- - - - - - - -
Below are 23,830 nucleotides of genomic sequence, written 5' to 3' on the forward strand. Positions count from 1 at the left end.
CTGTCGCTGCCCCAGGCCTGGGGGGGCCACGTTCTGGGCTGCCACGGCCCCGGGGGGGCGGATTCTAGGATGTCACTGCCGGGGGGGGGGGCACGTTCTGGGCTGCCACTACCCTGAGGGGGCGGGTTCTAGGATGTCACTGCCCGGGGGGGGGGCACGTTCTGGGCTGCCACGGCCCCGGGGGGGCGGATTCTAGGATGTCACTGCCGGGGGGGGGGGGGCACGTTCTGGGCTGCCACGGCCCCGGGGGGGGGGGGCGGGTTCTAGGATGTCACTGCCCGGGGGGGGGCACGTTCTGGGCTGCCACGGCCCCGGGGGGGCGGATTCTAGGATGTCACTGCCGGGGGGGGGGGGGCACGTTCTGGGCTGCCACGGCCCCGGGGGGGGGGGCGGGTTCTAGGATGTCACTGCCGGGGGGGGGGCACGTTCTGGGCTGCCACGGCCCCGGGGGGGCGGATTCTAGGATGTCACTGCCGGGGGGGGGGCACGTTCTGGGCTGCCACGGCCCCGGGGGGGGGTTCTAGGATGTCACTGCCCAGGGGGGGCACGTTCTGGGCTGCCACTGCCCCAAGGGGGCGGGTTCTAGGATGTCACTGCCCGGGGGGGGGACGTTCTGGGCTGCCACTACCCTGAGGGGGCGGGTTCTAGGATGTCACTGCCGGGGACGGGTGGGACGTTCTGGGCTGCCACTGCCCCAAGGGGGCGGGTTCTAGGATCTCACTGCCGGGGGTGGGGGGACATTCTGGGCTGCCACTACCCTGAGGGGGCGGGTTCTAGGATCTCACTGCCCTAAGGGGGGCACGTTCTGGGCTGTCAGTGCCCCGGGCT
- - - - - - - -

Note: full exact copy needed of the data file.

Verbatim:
Below are 23,830 nucleotides of genomic sequence, written 5' to 3' on the forward strand. Positions count from 1 at the left end.
CTGTCGCTGCCCCAGGCCTGGGGGGGCCACGTTCTGGGCTGCCACGGCCCCGGGGGGGCGGATTCTAGGATGTCACTGCCGGGGGGGGGGGCACGTTCTGGGCTGCCACTACCCTGAGGGGGCGGGTTCTAGGATGTCACTGCCCGGGGGGGGGGCACGTTCTGGGCTGCCACGGCCCCGGGGGGGCGGATTCTAGGATGTCACTGCCGGGGGGGGGGGGGCACGTTCTGGGCTGCCACGGCCCCGGGGGGGGGGGGCGGGTTCTAGGATGTCACTGCCCGGGGGGGGGCACGTTCTGGGCTGCCACGGCCCCGGGGGGGCGGATTCTAGGATGTCACTGCCGGGGGGGGGGGGGCACGTTCTGGGCTGCCACGGCCCCGGGGGGGGGGGCGGGTTCTAGGATGTCACTGCCGGGGGGGGGGCACGTTCTGGGCTGCCACGGCCCCGGGGGGGCGGATTCTAGGATGTCACTGCCGGGGGGGGGGCACGTTCTGGGCTGCCACGGCCCCGGGGGGGGGTTCTAGGATGTCACTGCCCAGGGGGGGCACGTTCTGGGCTGCCACTGCCCCAAGGGGGCGGGTTCTAGGATGTCACTGCCCGGGGGGGGGACGTTCTGGGCTGCCACTACCCTGAGGGGGCGGGTTCTAGGATGTCACTGCCGGGGACGGGTGGGACGTTCTGGGCTGCCACTGCCCCAAGGGGGCGGGTTCTAGGATCTCACTGCCGGGGGTGGGGGGACATTCTGGGCTGCCACTACCCTGAGGGGGCGGGTTCTAGGATCTCACTGCCCTAAGGGGGGCACGTTCTGGGCTGTCAGTGCCCCGGGCT